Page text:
—– By: Ann Costantino —-
When the Baltimore County school board approved a $413,000 contract last year for audit consultant, UHY Advisors, to perform an external audit following the fall of former Superintendent Dallas Dance for the school system’s 2012 to 2017 procurement practices and select contracts, prior board leadership determined the scope, depth and particular state laws and policies applicable to the focus of the audit.
With the laws and polices predetermined by former board leadership, whose term ended in November 2018, new records obtained by The Baltimore Post reveal how the prior board’s selection of polices limited UHY’s ability to determine system practices that were in violation of state law or school policy – called “findings” – or were “observations” that showed more benign weaknesses in which UHY could recommend improvements.
Board members asked, Q: “Did UHY consider any ethics and conduct policies? Policy 8410 (Fraud, Waste, Abuse)? Policy 2370 Conduct?” UHY responded, A: “The scope of work indicated which laws, regulations and rules that we were to consider in our scope of work.”
While members of the new school board – sworn in as a new unit in December – asked UHY to look into questionable practices that led to calls for the audit, documents show that UHY went “back and forth with (school system) management” over what was a clear legal or policy violation versus a general need for improvement.
Board members asked UHY to explain, the record shows. “Please explain your comments… ‘final meeting with BCPS staff, back and forth with management, UHY define observation or finding – then battle with staff.’’
UHY answered, “We provide a draft of the potential finding/observation for review and comment. They (BCPS management staff) draft their response and provide additional documentation or commentary to support their position. I consider the additional information in finalizing the finding/observation for inclusion in the draft report. When the draft report is presented, BCPS again is afforded an opportunity to provide a response and additional documentation and commentary to address the finding/observation, which I then consider before providing my final written report.”
In fact, the thirteen page document of questions and answers, obtained by The Baltimore Post through a Maryland Public Information Act request, shows that where UHY had initially determined there were at least three legal or policy violations in the draft audit report, UHY’s final Phase One report pared it down to only one.
In the final version of UHY’s first report, the firm found employees and board members to be in violation for the untimely filing of financial disclosure statements. But some board members have disputed the claim since they say they were not on the board at the time the documents were due.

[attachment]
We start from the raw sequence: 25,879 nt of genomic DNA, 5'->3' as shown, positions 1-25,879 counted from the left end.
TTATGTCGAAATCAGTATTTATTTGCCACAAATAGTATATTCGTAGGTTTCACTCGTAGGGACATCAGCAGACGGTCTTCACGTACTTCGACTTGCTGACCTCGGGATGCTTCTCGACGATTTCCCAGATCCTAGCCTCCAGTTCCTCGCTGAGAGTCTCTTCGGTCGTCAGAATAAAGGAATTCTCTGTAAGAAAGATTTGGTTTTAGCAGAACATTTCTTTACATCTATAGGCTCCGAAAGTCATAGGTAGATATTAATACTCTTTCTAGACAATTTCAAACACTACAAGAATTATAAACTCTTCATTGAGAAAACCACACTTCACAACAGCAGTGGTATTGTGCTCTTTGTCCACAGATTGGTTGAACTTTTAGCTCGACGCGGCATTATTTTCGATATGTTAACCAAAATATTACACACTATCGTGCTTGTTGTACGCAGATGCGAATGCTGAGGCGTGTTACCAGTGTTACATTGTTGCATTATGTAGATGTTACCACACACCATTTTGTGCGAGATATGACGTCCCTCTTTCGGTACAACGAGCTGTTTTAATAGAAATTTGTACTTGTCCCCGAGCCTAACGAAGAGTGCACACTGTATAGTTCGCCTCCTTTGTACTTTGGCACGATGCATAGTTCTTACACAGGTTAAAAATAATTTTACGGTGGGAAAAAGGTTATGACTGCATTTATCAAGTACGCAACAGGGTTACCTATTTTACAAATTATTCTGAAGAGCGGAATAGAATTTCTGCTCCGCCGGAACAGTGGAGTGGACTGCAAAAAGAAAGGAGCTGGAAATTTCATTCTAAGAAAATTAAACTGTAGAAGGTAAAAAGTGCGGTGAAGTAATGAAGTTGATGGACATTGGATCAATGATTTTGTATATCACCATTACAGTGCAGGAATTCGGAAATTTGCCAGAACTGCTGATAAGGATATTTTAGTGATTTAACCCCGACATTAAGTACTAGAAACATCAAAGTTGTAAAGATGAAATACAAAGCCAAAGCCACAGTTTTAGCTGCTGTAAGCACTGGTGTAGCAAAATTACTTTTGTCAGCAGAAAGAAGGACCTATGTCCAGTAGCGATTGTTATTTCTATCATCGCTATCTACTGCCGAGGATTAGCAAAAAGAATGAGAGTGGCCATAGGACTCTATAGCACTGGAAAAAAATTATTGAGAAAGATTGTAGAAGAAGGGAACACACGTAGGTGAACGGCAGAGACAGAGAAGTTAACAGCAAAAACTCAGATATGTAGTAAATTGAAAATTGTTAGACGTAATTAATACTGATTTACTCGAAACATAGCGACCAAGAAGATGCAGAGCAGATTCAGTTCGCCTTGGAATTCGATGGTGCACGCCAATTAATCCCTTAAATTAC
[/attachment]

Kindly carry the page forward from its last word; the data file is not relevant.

In the draft version, an employee, identified by UHY as a top system administrator, was able to use a procurement credit card for six years without any oversight. In another instance, UHY determined a finding due to employees not ensuring sufficient spending authority was available before issuing purchase orders, prior to incurring an expenditure.
Yet, in the latter two cases, the findings switched to more benign “observations” when the final Phase One report was finalized.
But if a law or policy was not part of UHY’s scope, then a violation could not be determined. The document shows that UHY determined which category would stick only after the “battle with staff” in order to decide which was which. Board members asked:
Q: Curriculum procurements do not appear to follow established BCPS business practices. Should be a finding.
A: The Code of Maryland provides for a different legal basis governing procurements of curriculum. There is no board policy or Superintendent Rule requiring the Division of Curriculum and instruction to follow “traditional” non-curriculum related procurement processes. Accordingly, since we could not identify a rule or policy that had been violated, this matter should be reported as an observation.
Q: No procedure to document consideration of piggybacking contracts. Failure to demonstrate compliance with Annotated Code 5.112.
A: As BCPS has implemented additional procedures since 2016, in our judgement, an observation is the appropriate classification of this matter.
Q: Documentation of pre-proposal activity is critical to show adherence to Board Ethics policies. Absence of such documentation means that all records needed for audit were not made available.
A: There was no board policy or superintendent rule requiring the maintenance of such documentation or pre-proposal activity, which is why, that this matter should not be considered a finding.
Q: Not all travel, conference fees, etc. are paid for using procurement cards. Were non-procurement card transactions reviewed for same staff?
A: Our procedures did not include non-procurement card transactions reviewed.
Q: Missing travel approval forms should be a finding – in violation of Board Policy 3127.
A: (UHY did not respond.)
Q: There was a contract (iReady/Curriculum Associates) that exceeded spending authority. Why isn’t this a finding?
A: (UHY did not respond to question). The amounts in the table have been revised.
Audit, Phase One
In March 2018, the Baltimore County school board requested proposals from auditors to perform the external procurement audit, after media reports questioned employee and vendor relationships, followed by the indictment of former Superintendent Dallas Dance.
Dance lied on his 2012, 2013 and 2015 financial disclosure statements, concealing nearly $147,000 in income earned from work he performed outside of the school system. He was convicted of perjury and served four months in a Virginia jail last year.